On the flip side, there is debt that can leave you mired in red ink, and leave you farther away from your financial goals. Generally, harmful debt, like large credit card balances and unsecured personal loans, carries high interest rates and doesn’t offer tax-deductible interest. Since it costs so much to pay this debt off, the amount you owe can build quickly and begin to drain your financial assets.

How much debt is acceptable?

One rule of thumb you can use to determine if you have a reasonable amount of debt is known as the debt-to-income (DTI) ratio, or the 28/36 rule. According to this rule, you should pay no more than 28% of your pretax income for housing and no more than 36% of that income on housing plus all other debt.

For example, if you have a household income of $100,000, your goal would be to spend no more than $2,333 a month, or $28,000 a year, on your mortgage plus homeowners insurance and real estate taxes. If you rent, the same 28% guideline applies. In addition, you should plan to keep your total debt at no more than $3,000 a month, or $36,000 a year.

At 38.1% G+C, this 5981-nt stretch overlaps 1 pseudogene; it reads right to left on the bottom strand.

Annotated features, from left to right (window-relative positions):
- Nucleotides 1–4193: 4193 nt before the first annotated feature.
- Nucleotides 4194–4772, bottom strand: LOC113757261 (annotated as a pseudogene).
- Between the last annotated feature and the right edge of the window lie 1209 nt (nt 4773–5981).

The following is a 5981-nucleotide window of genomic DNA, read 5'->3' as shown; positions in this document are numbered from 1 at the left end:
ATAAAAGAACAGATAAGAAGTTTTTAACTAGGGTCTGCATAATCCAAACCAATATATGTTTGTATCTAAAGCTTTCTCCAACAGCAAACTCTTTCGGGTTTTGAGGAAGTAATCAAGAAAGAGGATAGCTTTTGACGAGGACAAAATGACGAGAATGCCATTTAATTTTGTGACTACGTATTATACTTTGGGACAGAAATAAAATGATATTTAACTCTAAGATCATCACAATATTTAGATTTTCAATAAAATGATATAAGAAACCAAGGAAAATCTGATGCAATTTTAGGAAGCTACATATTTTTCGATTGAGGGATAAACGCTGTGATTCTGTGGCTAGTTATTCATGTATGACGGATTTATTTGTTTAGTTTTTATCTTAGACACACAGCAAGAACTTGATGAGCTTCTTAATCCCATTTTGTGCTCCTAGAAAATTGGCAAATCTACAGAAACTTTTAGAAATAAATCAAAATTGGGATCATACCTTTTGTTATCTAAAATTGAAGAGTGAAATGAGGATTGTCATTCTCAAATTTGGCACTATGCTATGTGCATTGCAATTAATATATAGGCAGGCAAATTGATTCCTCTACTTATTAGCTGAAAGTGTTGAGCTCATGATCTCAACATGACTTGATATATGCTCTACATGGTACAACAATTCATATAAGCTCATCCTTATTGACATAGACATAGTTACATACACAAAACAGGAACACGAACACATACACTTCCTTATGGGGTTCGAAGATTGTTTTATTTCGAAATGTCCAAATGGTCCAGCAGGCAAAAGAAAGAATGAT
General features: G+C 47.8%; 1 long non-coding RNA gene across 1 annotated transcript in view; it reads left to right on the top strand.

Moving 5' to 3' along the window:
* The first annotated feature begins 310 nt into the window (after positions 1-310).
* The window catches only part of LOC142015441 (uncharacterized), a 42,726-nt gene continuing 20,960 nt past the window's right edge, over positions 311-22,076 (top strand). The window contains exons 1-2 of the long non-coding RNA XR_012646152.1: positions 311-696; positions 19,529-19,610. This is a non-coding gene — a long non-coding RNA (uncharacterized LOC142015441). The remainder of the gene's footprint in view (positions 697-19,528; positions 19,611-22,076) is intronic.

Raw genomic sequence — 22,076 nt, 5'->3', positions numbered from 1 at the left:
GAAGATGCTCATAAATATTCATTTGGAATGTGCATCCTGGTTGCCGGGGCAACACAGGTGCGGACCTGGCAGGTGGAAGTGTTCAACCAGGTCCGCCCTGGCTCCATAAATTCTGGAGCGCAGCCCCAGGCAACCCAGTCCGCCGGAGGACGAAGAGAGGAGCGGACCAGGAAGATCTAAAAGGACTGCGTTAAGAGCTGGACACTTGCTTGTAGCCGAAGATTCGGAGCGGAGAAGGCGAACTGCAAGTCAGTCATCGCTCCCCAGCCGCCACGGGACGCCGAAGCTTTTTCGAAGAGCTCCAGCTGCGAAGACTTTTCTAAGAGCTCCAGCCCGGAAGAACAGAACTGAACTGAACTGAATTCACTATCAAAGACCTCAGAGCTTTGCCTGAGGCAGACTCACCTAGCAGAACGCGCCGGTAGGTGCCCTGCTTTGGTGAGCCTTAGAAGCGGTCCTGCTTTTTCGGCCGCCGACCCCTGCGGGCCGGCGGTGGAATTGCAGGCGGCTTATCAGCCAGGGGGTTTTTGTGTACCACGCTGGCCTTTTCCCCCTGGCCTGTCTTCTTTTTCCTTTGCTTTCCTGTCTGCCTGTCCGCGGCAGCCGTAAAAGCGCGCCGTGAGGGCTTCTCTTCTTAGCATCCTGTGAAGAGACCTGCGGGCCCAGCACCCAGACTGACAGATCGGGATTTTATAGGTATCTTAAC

In general, if you are spending 40% or more of your pretax income to pay down your debt that should be a red flag that you may be in, or getting in, over your head.

Warning signs

There are a number of other ways you can spot a looming debt problem. Early warning signs include not being able to pay your credit card balances in full, maxing out your lines of credit, regularly owing late-payment fees, and repeatedly applying for additional credit. Another is dipping into your emergency fund to pay down debt, leaving you unprotected should an unexpected financial crisis occur.

If any of these situations sounds familiar, you can make your way to back to financial fitness by taking appropriate steps to rein in your debt. However, ignoring debt means you could face more serious consequences.

For instance, if you’re continually unable to make payments when they’re due, you could be subject to late fees and higher interest rates on your outstanding debt. You may also be assigned a bad credit rating or denied the ability to borrow again. Worse still, you could be sued or forced into bankruptcy.

Managing your debt